Children’s book author Ruth Sanderson’s heart beats to the drum of horse hooves. In the 1980s she illustrated the covers of the Black Stallion books. These days, she illustrates Random House’s Horse Diaries series – terrific horse stories and illustrations for young readers.
What was your connection with Clydesdales before the story?
I am certainly familiar with the Clydesdale – The Anheuser Busch Company has certainly made them universally famous with the Budweiser Clydesdale commercials. I have also been a horse lover for my entire life and have read lots of breed books as well, was in 4-H, raised two daughters who both had horses in 4-H.
What did you learn about the breed through the process of creating these illustrations?
Unlike Belgians which I have observed to sometimes be a bit on the “hot” side, the Clydesdale seems to be very patient, steady, and hard working. The girl model for the story had never been on a horse before, and she was so comfortable with him she was able to lie down on his back and look up at the clouds for one of the reference photos I used to create an illustration for the book. This horse was only about 4 years old and had barely been ridden, and he was such a good boy, it was amazing. I wanted to take him home.
What’s your favorite thing about this book?
I enjoyed the part in the story where the horse and sleigh had to come to the rescue on Christmas Eve when the new-fangled Model-T got stuck in a ditch in a snowstorm. It was really fun to illustrate the snow scenes. This “special edition” is also extra-long and has holiday cookie recipes, and a “How to draw Jingle Bells” section. I have always wanted to create a “How to Draw Horses” book so this gave me a chance to do a few drawing demonstrations for the back matter of the book.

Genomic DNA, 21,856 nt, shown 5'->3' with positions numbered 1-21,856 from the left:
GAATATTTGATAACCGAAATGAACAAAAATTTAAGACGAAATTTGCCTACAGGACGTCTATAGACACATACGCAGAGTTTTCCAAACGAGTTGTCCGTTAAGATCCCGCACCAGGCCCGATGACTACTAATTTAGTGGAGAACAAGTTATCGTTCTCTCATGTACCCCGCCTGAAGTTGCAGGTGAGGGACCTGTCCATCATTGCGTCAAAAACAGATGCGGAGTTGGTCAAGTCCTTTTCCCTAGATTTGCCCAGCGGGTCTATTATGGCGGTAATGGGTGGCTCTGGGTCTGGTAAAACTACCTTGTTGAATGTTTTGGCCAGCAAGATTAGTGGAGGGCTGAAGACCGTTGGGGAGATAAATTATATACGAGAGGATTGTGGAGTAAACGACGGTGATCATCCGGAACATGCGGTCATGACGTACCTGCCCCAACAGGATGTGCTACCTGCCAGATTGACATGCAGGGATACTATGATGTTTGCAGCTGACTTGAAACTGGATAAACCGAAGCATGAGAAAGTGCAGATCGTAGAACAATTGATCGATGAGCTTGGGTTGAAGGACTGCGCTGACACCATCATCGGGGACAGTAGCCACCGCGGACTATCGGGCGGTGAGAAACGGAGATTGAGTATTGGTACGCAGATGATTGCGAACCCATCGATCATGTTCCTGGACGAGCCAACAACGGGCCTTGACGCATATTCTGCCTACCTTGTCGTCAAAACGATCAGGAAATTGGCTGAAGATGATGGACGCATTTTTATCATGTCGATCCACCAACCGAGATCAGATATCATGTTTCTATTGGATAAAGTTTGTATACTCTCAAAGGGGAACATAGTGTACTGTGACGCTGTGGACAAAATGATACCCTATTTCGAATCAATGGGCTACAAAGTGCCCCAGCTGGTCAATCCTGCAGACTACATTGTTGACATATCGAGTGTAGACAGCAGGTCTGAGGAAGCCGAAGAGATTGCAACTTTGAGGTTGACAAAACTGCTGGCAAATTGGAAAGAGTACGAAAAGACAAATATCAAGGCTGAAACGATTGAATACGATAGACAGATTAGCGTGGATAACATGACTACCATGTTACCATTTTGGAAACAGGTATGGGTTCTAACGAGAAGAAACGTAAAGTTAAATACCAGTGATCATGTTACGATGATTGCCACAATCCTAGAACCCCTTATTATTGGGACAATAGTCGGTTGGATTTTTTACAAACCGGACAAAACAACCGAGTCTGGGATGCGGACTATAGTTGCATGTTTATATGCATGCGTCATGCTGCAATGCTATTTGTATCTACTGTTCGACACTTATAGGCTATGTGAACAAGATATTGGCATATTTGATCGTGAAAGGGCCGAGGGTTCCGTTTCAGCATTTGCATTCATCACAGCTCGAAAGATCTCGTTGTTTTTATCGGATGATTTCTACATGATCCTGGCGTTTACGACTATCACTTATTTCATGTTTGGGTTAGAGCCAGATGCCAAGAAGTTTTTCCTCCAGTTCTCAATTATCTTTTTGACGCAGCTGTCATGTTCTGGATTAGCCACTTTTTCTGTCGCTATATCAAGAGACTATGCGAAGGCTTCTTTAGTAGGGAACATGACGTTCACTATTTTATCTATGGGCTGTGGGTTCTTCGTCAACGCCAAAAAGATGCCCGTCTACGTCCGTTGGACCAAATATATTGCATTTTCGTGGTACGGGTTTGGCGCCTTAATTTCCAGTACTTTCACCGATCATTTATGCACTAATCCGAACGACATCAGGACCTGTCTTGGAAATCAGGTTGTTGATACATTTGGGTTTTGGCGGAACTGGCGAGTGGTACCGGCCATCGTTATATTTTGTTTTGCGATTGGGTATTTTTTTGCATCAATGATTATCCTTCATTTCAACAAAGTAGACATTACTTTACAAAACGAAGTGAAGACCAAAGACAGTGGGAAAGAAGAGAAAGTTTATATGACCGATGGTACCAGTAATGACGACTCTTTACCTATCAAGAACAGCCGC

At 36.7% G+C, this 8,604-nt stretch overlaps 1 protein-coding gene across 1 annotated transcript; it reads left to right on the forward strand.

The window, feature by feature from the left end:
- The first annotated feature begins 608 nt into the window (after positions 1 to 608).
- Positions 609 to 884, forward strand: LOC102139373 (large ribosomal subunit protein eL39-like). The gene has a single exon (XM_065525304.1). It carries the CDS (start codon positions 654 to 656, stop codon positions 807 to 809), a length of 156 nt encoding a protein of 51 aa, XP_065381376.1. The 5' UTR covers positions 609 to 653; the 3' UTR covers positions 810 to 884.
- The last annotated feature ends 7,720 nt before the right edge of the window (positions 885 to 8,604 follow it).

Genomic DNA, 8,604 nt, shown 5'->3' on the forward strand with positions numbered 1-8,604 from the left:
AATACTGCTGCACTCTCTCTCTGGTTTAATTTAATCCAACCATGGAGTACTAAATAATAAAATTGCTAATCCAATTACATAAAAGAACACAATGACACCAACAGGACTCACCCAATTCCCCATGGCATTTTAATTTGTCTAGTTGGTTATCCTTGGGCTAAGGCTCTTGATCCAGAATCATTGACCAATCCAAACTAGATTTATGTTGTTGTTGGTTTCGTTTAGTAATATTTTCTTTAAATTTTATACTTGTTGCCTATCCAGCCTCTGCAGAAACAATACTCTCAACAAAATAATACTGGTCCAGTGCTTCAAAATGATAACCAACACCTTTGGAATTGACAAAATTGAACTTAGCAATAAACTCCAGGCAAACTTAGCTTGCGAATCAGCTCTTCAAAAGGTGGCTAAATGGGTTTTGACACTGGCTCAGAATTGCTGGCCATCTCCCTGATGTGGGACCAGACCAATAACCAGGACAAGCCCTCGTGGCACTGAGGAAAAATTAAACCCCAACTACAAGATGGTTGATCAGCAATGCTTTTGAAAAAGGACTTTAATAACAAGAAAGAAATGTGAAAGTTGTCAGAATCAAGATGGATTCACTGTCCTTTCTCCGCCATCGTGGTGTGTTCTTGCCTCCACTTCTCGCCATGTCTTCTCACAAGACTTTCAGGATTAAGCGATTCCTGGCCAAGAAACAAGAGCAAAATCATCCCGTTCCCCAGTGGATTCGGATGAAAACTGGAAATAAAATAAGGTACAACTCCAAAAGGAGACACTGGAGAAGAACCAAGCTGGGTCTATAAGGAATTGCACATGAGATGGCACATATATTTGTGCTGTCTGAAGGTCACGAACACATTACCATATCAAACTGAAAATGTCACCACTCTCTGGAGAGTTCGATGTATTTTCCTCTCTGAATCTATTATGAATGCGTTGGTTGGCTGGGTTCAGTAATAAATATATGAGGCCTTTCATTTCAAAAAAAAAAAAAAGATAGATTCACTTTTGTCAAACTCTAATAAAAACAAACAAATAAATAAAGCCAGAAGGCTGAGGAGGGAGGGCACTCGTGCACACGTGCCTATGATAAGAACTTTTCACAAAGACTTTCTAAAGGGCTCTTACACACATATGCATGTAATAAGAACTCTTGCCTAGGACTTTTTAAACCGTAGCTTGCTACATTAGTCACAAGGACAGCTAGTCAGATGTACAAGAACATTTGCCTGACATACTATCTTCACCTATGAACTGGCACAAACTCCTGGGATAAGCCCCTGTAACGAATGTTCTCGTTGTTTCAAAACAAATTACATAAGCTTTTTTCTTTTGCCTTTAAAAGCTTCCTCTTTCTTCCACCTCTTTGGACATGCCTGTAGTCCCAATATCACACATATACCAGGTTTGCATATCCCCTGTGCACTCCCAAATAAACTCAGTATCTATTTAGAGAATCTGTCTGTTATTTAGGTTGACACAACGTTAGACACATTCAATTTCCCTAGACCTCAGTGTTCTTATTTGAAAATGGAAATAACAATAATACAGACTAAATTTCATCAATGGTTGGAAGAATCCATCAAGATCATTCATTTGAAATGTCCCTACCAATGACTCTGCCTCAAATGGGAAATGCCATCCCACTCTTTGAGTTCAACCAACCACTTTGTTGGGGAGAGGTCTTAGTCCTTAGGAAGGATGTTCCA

What’s your favorite illustration and why?
It’s a toss-up between one of the snow scenes, and the one of the girl lying down on the horse’s back.
What can you tell me about your process?
The front and back cover are oil paintings. The interior illustrations are all pencil drawings, with the addition of opaque white gouache [note: that’s a heavier paint than watercolor} that is spattered with a toothbrush to create snow!
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